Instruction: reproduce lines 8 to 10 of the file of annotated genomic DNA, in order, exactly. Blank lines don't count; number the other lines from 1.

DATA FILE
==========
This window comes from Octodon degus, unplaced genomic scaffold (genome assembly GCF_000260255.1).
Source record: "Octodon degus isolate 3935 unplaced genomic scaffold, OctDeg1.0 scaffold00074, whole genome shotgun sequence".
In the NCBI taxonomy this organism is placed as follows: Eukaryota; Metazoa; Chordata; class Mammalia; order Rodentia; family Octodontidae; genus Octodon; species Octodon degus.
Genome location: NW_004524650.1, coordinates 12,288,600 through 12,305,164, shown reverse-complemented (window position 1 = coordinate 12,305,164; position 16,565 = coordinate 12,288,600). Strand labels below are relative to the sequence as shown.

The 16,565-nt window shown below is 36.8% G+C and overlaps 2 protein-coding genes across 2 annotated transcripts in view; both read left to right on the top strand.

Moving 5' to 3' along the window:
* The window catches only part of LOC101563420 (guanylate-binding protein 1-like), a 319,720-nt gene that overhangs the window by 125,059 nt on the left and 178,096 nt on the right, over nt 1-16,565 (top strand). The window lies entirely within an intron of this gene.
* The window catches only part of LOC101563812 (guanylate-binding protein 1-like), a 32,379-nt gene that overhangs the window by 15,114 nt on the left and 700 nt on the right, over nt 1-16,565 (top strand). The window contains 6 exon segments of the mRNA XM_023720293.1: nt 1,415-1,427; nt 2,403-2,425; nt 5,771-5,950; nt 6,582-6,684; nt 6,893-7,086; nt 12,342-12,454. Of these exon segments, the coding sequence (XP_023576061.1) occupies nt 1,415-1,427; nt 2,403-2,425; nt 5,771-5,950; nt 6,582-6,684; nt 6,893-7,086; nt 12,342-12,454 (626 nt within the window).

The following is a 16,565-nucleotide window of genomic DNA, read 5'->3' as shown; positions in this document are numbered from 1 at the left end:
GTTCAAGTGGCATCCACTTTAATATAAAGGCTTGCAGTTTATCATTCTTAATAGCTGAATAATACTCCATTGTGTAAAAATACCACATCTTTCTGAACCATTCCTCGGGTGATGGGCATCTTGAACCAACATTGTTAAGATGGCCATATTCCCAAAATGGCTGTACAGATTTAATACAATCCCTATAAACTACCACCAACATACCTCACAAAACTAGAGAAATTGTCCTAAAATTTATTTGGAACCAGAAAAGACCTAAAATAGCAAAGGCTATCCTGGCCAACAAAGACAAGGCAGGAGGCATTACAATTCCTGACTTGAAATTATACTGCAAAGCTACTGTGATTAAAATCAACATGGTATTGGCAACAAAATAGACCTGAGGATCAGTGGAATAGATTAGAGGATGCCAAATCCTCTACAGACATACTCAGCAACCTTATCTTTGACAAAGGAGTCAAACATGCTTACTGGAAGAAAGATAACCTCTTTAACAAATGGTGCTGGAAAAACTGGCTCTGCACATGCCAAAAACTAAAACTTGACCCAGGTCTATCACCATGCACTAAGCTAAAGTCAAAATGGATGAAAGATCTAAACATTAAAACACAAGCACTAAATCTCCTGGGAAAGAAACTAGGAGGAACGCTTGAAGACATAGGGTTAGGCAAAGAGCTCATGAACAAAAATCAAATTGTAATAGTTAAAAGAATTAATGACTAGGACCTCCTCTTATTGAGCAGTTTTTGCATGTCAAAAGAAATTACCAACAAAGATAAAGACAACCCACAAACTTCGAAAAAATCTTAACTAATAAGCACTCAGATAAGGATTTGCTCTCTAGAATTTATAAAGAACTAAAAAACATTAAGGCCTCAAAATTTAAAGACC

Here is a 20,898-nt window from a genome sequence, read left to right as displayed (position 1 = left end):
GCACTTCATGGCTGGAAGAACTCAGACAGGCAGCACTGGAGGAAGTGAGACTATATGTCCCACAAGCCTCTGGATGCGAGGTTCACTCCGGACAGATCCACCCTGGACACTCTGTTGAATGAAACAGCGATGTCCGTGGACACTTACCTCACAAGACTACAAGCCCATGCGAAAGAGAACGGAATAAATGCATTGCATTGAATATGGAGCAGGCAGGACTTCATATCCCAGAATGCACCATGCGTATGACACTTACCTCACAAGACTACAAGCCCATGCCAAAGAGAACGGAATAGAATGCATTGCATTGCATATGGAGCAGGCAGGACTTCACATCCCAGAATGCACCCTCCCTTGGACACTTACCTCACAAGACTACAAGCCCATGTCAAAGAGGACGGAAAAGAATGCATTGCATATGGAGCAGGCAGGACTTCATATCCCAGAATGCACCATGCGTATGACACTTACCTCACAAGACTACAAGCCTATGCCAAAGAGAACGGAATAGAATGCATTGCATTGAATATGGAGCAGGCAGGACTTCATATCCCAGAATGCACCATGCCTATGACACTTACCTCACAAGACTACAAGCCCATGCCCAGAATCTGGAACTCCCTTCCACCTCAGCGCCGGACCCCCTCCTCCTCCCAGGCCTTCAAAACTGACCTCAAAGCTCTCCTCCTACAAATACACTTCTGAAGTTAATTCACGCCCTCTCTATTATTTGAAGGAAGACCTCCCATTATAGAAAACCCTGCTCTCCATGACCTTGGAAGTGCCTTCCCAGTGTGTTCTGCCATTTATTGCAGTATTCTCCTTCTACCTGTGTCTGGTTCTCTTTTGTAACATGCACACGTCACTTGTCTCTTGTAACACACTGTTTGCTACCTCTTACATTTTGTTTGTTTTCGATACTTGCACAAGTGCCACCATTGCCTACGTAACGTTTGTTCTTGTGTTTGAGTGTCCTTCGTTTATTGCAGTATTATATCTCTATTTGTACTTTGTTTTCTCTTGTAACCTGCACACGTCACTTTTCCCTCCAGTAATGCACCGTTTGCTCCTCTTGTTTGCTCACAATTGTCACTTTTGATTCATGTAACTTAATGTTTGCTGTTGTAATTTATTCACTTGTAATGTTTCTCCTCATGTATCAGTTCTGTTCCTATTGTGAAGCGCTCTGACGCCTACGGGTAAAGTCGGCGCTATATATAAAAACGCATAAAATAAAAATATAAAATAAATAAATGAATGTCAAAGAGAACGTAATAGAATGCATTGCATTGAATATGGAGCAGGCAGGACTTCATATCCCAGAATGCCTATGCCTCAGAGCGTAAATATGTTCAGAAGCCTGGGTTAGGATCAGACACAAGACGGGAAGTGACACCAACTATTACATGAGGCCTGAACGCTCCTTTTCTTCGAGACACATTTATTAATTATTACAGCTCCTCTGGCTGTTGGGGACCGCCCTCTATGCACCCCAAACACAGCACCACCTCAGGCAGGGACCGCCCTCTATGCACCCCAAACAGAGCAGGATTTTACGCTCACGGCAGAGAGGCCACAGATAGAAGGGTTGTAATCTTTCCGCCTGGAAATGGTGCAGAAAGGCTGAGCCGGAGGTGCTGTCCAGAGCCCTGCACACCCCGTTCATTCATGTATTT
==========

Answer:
* The window catches only part of LOC101563812 (guanylate-binding protein 1-like), a 32,379-nt gene that overhangs the window by 15,114 nt on the left and 700 nt on the right, over nt 1-16,565 (top strand). The window contains 6 exon segments of the mRNA XM_023720293.1: nt 1,415-1,427; nt 2,403-2,425; nt 5,771-5,950; nt 6,582-6,684; nt 6,893-7,086; nt 12,342-12,454. Of these exon segments, the coding sequence (XP_023576061.1) occupies nt 1,415-1,427; nt 2,403-2,425; nt 5,771-5,950; nt 6,582-6,684; nt 6,893-7,086; nt 12,342-12,454 (626 nt within the window).

The following is a 16,565-nucleotide window of genomic DNA, read 5'->3' as shown; positions in this document are numbered from 1 at the left end:
GTTCAAGTGGCATCCACTTTAATATAAAGGCTTGCAGTTTATCATTCTTAATAGCTGAATAATACTCCATTGTGTAAAAATACCACATCTTTCTGAACCATTCCTCGGGTGATGGGCATCTTGAACCAACATTGTTAAGATGGCCATATTCCCAAAATGGCTGTACAGATTTAATACAATCCCTATAAACTACCACCAACATACCTCACAAAACTAGAGAAATTGTCCTAAAATTTATTTGGAACCAGAAAAGACCTAAAATAGCAAAGGCTATCCTGGCCAACAAAGACAAGGCAGGAGGCATTACAATTCCTGACTTGAAATTATACTGCAAAGCTACTGTGATTAAAATCAACATGGTATTGGCAACAAAATAGACCTGAGGATCAGTGGAATAGATTAGAGGATGCCAAATCCTCTACAGACATACTCAGCAACCTTATCTTTGACAAAGGAGTCAAACATGCTTACTGGAAGAAAGATAACCTCTTTAACAAATGGTGCTGGAAAAACTGGCTCTGCACATGCCAAAAACTAAAACTTGACCCAGGTCTATCACCATGCACTAAGCTAAAGTCAAAATGGATGAAAGATCTAAACATTAAAACACAAGCACTAAATCTCCTGGGAAAGAAACTAGGAGGAACGCTTGAAGACATAGGGTTAGGCAAAGAGCTCATGAACAAAAATCAAATTGTAATAGTTAAAAGAATTAATGACTAGGACCTCCTCTTATTGAGCAGTTTTTGCATGTCAAAAGAAATTACCAACAAAGATAAAGACAACCCACAAACTTCGAAAAAATCTTAACTAATAAGCACTCAGATAAGGATTTGCTCTCTAGAATTTATAAAGAACTAAAAAACATTAAGGCCTCAAAATTTAAAGACC